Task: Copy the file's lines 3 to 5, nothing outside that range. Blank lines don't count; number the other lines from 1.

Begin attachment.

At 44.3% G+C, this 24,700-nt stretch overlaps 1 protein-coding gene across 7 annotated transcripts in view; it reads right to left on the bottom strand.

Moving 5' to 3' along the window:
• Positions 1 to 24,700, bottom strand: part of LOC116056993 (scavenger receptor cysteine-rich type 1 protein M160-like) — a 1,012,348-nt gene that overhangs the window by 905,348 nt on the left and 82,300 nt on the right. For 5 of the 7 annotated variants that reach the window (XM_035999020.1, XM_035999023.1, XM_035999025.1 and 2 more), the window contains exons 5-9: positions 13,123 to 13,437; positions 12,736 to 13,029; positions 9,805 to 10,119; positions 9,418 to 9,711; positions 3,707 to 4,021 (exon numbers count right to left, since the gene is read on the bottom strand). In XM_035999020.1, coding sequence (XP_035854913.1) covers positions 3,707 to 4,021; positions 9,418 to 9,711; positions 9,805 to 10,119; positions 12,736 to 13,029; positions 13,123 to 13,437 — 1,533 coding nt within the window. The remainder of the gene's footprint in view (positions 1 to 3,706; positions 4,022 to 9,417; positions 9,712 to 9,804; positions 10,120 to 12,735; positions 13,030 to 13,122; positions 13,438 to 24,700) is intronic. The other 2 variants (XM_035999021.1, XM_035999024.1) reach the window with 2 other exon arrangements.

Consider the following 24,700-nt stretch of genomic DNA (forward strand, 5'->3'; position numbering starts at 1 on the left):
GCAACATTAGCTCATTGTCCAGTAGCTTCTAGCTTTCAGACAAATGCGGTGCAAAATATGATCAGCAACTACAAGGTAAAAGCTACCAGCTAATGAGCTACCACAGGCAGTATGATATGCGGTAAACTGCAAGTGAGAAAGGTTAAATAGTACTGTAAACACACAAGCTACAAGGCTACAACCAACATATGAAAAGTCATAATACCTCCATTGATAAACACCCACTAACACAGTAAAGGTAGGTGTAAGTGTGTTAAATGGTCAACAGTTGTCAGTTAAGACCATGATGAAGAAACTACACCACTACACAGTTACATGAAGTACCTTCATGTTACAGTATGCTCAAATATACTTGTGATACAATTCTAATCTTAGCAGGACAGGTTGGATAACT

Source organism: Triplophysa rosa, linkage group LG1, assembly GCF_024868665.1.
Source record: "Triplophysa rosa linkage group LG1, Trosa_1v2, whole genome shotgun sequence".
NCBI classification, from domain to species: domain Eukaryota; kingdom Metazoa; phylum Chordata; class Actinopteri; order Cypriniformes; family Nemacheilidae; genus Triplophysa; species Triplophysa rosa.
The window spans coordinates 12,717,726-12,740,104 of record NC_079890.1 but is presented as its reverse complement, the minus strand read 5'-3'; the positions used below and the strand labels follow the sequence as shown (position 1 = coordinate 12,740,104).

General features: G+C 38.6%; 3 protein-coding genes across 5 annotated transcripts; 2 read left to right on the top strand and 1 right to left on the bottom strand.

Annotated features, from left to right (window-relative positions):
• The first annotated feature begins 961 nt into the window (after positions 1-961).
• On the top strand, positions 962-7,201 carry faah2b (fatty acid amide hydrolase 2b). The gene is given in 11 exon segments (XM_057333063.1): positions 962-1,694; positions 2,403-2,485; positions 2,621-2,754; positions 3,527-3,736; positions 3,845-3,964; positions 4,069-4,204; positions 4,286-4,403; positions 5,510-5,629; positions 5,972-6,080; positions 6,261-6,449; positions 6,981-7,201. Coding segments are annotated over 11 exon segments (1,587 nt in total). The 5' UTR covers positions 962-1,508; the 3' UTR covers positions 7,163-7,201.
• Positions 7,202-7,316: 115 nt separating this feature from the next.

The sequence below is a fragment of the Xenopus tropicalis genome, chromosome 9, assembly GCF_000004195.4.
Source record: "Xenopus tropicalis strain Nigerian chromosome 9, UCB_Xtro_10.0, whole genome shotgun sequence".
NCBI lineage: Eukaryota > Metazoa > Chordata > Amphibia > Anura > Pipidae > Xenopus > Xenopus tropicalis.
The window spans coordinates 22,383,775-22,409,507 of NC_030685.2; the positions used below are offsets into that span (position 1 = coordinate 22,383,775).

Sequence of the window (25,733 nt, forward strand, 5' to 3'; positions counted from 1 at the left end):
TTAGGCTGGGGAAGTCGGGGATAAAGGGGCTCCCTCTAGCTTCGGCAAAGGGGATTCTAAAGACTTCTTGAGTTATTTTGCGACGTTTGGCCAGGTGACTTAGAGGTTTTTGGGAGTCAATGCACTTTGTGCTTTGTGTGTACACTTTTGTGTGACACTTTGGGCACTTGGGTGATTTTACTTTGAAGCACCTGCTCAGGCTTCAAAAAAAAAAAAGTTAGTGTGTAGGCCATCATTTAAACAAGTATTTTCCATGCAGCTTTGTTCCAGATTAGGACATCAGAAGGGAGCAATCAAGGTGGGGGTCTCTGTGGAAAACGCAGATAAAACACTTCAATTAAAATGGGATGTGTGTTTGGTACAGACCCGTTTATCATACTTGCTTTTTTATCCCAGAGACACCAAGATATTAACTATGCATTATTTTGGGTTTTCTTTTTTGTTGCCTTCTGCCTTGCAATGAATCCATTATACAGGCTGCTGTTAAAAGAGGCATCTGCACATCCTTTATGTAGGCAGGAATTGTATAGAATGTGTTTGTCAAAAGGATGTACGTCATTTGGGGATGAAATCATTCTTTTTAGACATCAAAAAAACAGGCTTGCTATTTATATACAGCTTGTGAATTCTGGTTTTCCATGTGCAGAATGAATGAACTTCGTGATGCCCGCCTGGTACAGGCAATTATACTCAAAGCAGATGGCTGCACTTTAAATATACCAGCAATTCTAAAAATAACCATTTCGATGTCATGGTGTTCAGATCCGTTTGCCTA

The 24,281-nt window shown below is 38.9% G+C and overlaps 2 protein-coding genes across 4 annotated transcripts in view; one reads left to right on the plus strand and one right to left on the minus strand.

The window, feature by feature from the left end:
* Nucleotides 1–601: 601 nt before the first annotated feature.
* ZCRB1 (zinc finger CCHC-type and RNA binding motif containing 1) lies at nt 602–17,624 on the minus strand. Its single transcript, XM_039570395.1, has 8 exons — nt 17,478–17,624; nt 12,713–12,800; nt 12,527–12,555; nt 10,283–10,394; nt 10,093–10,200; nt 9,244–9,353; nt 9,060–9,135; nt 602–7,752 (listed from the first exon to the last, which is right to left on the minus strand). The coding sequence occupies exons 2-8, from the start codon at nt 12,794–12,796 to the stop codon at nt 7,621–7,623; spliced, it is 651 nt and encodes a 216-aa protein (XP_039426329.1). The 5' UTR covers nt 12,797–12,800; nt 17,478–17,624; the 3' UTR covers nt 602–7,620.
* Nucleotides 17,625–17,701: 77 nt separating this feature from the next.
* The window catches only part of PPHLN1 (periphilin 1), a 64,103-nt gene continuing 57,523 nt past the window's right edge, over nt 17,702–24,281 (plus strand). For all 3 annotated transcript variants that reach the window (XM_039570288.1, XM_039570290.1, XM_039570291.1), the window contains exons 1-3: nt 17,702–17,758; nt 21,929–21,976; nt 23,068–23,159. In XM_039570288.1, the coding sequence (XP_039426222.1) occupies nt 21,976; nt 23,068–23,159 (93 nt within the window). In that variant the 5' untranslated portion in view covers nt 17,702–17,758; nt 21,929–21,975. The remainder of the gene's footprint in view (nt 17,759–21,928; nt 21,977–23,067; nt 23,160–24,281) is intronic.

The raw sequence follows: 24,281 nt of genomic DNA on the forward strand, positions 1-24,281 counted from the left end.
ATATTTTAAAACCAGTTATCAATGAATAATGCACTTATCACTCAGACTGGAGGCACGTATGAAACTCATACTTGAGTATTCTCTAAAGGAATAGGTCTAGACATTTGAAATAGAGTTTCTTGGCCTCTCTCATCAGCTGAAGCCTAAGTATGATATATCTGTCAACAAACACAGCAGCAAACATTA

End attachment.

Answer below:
• Positions 1 to 24,700, bottom strand: part of LOC116056993 (scavenger receptor cysteine-rich type 1 protein M160-like) — a 1,012,348-nt gene that overhangs the window by 905,348 nt on the left and 82,300 nt on the right. For 5 of the 7 annotated variants that reach the window (XM_035999020.1, XM_035999023.1, XM_035999025.1 and 2 more), the window contains exons 5-9: positions 13,123 to 13,437; positions 12,736 to 13,029; positions 9,805 to 10,119; positions 9,418 to 9,711; positions 3,707 to 4,021 (exon numbers count right to left, since the gene is read on the bottom strand). In XM_035999020.1, coding sequence (XP_035854913.1) covers positions 3,707 to 4,021; positions 9,418 to 9,711; positions 9,805 to 10,119; positions 12,736 to 13,029; positions 13,123 to 13,437 — 1,533 coding nt within the window. The remainder of the gene's footprint in view (positions 1 to 3,706; positions 4,022 to 9,417; positions 9,712 to 9,804; positions 10,120 to 12,735; positions 13,030 to 13,122; positions 13,438 to 24,700) is intronic. The other 2 variants (XM_035999021.1, XM_035999024.1) reach the window with 2 other exon arrangements.

Consider the following 24,700-nt stretch of genomic DNA (forward strand, 5'->3'; position numbering starts at 1 on the left):
GCAACATTAGCTCATTGTCCAGTAGCTTCTAGCTTTCAGACAAATGCGGTGCAAAATATGATCAGCAACTACAAGGTAAAAGCTACCAGCTAATGAGCTACCACAGGCAGTATGATATGCGGTAAACTGCAAGTGAGAAAGGTTAAATAGTACTGTAAACACACAAGCTACAAGGCTACAACCAACATATGAAAAGTCATAATACCTCCATTGATAAACACCCACTAACACAGTAAAGGTAGGTGTAAGTGTGTTAAATGGTCAACAGTTGTCAGTTAAGACCATGATGAAGAAACTACACCACTACACAGTTACATGAAGTACCTTCATGTTACAGTATGCTCAAATATACTTGTGATACAATTCTAATCTTAGCAGGACAGGTTGGATAACT